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    #20
    RAM based SSDs - although at this level it's more of a solid state storage solution than a "drive" solution.

    The opposite of what the OP asked, but the discussion kind of diverged a bit anyway.
     
  21. seek3r macrumors 6502

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    #21
    Depends on what you're using it for. For a project last year my team and I, on a cluster we built for a competition, used a 96GB ramdisk exported over Infiniband (IPoIB) to cluster nodes for *very* fast scratch and application space. We kept an async backup in order to have restore points.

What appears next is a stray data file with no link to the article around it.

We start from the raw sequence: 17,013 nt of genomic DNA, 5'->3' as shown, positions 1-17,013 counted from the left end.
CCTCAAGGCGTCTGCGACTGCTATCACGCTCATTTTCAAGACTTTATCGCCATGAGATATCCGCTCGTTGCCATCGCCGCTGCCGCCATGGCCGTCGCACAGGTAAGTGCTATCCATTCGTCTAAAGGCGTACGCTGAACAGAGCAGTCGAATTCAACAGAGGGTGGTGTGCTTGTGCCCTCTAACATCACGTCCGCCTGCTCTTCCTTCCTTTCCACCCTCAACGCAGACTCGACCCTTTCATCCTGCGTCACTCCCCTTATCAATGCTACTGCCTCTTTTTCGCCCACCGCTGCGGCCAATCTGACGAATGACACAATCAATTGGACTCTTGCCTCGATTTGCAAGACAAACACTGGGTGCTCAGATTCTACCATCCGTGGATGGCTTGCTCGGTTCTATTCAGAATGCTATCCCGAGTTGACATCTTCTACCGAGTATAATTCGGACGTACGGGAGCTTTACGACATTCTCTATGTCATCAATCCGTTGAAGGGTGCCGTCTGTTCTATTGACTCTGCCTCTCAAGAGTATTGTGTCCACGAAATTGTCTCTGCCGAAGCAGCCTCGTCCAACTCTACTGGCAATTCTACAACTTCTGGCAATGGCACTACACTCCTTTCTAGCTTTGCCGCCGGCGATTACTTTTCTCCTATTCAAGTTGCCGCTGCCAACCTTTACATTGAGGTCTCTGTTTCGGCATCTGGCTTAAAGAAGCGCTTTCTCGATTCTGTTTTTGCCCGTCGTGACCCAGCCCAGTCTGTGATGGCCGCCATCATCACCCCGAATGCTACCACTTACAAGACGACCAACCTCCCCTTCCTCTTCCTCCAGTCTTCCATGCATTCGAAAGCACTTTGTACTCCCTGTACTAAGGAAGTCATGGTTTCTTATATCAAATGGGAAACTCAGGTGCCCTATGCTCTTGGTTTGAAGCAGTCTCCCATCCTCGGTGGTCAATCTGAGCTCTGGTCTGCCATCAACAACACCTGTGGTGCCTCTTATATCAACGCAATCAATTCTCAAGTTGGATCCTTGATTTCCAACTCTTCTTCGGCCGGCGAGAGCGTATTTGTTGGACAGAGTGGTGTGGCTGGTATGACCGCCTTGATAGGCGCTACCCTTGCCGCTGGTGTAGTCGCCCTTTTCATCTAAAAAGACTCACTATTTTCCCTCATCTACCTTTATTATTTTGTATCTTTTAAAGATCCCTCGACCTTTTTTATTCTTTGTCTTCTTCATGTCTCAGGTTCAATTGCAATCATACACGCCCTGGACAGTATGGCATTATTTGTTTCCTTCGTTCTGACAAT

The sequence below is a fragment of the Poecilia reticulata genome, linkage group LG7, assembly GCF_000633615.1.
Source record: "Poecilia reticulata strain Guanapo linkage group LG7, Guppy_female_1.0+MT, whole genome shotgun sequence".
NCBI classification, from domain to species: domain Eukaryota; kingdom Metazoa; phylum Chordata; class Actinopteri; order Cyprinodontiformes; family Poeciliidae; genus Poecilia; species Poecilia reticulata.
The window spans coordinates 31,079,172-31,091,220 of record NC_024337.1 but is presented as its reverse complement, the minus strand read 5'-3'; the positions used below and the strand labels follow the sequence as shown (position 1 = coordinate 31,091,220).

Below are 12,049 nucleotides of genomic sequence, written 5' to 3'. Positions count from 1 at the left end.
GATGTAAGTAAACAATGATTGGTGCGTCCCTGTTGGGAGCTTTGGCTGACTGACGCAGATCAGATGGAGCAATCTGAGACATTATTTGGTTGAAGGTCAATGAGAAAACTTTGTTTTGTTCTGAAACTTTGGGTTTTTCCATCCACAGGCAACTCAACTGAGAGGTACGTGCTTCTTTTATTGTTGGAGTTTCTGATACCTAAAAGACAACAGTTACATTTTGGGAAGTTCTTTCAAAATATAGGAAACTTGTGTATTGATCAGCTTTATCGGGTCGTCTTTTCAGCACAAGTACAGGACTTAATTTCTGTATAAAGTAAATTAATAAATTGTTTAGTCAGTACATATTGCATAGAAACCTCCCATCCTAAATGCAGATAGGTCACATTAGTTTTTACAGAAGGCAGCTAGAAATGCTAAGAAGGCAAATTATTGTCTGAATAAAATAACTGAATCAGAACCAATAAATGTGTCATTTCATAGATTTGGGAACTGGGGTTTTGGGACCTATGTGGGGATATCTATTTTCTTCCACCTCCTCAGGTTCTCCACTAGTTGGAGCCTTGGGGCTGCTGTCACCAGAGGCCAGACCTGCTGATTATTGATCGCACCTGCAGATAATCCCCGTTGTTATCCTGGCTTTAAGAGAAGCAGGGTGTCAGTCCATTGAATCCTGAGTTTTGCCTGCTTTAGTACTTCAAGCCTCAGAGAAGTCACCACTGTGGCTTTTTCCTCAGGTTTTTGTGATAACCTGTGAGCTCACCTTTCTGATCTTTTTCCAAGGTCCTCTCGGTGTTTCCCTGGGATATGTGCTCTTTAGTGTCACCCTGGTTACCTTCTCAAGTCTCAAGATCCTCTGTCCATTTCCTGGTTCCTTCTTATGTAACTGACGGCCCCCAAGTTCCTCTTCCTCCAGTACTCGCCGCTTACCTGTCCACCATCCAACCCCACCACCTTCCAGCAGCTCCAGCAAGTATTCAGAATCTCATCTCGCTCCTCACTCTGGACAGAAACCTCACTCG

So yeah, ramdisks definitely have their place :)

    (for that matter, there are companies that make ram based SSDs that essentially hang ramdisks off the PCI-e bus and pair it with a battery backup to make sure data isnt lost prematurely)
     
  22. mac.tastic macrumors member

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    #22
    Lets not forget that Google's entire search database lives in ram.
     
  23. CountBrass macrumors regular

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    Mar 17, 2009
    #23
    Old hat: they're called ram drives.

    I think you've been had! (We use to disconnect the network cable from the new guy's PC and tell him we used AirNet in our office. It was much funnier before WiFi was even thought of. Perhaps you're the victim of a new-guy office prank).